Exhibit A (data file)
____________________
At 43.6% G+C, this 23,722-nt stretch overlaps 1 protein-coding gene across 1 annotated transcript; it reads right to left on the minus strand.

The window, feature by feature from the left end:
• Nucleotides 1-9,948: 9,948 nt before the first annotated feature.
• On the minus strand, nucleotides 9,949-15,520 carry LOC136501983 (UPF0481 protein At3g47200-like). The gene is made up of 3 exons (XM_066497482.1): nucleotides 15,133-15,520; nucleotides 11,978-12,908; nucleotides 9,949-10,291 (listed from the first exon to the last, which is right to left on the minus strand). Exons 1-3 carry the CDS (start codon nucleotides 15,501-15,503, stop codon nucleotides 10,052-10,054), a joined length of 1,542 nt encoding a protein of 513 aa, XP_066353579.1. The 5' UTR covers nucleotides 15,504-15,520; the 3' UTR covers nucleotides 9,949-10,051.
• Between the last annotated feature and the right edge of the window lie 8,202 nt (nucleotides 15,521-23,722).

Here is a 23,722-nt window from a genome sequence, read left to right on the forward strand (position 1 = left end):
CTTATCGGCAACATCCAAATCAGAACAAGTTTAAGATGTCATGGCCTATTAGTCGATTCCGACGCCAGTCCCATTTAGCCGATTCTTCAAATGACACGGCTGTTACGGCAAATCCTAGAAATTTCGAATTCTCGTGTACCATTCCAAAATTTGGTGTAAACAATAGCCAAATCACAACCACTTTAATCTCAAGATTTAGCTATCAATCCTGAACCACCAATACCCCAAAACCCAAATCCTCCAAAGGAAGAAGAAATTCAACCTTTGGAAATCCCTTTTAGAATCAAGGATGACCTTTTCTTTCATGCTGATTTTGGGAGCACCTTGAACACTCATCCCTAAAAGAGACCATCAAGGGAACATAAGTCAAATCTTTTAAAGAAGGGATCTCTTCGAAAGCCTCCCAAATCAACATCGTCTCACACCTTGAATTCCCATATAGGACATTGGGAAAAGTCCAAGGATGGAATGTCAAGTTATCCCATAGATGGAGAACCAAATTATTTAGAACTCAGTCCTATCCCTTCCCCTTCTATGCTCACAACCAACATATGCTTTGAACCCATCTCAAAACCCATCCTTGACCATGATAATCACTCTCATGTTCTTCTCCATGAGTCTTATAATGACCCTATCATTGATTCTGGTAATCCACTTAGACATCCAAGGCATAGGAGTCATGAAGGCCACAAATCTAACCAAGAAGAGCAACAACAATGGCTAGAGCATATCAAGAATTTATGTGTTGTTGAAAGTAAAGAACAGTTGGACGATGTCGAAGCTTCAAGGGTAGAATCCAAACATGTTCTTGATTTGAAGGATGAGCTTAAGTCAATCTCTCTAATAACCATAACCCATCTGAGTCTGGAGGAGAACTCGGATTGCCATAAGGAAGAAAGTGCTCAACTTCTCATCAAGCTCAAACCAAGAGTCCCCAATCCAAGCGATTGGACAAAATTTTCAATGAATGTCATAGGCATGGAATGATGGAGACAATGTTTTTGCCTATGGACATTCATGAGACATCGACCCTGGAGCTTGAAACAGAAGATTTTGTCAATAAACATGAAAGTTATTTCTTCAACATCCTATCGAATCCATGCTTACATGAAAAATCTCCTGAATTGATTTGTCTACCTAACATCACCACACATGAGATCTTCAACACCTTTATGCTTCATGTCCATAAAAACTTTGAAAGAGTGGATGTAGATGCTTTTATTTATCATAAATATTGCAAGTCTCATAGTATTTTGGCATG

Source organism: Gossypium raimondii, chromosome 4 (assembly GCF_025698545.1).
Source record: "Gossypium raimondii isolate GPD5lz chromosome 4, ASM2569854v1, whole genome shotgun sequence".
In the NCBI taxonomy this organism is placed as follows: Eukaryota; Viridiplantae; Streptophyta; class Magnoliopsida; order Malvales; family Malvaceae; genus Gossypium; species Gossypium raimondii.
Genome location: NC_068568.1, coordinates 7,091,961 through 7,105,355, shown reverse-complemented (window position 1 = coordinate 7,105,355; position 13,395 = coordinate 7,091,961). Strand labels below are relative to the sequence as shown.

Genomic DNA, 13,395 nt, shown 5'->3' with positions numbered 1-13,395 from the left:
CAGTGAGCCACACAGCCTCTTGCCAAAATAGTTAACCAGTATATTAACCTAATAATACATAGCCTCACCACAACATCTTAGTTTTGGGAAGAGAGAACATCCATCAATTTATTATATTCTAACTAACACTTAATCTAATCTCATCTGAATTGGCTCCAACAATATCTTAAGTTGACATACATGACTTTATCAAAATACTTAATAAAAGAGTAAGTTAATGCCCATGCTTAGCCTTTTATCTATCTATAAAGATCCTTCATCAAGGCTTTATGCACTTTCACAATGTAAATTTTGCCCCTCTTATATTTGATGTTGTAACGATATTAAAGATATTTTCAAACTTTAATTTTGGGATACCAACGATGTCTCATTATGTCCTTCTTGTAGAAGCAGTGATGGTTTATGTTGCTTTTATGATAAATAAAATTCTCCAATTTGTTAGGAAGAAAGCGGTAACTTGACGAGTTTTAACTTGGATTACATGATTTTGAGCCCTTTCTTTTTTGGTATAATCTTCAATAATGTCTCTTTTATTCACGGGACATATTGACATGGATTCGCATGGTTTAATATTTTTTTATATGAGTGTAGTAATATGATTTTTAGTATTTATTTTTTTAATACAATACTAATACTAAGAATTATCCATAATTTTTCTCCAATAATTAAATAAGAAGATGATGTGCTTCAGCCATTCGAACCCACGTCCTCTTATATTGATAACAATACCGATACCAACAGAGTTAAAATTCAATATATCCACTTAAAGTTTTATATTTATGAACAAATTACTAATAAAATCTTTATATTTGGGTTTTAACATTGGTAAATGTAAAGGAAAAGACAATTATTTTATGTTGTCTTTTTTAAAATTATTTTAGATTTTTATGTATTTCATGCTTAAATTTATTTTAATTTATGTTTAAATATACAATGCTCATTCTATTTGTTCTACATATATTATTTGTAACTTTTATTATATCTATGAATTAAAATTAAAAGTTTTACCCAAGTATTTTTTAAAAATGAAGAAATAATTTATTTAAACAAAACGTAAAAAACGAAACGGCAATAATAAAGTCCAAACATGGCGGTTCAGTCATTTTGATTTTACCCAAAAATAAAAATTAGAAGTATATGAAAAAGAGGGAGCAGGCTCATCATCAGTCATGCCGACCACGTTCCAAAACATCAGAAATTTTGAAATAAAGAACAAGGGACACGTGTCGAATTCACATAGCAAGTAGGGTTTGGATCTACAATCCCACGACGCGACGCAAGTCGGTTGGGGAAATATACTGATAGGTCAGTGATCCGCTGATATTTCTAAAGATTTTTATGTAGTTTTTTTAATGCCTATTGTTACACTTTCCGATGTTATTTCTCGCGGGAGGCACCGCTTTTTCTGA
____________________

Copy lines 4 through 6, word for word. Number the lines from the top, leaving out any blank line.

• On the minus strand, nucleotides 9,949-15,520 carry LOC136501983 (UPF0481 protein At3g47200-like). The gene is made up of 3 exons (XM_066497482.1): nucleotides 15,133-15,520; nucleotides 11,978-12,908; nucleotides 9,949-10,291 (listed from the first exon to the last, which is right to left on the minus strand). Exons 1-3 carry the CDS (start codon nucleotides 15,501-15,503, stop codon nucleotides 10,052-10,054), a joined length of 1,542 nt encoding a protein of 513 aa, XP_066353579.1. The 5' UTR covers nucleotides 15,504-15,520; the 3' UTR covers nucleotides 9,949-10,051.
• Between the last annotated feature and the right edge of the window lie 8,202 nt (nucleotides 15,521-23,722).

Here is a 23,722-nt window from a genome sequence, read left to right on the forward strand (position 1 = left end):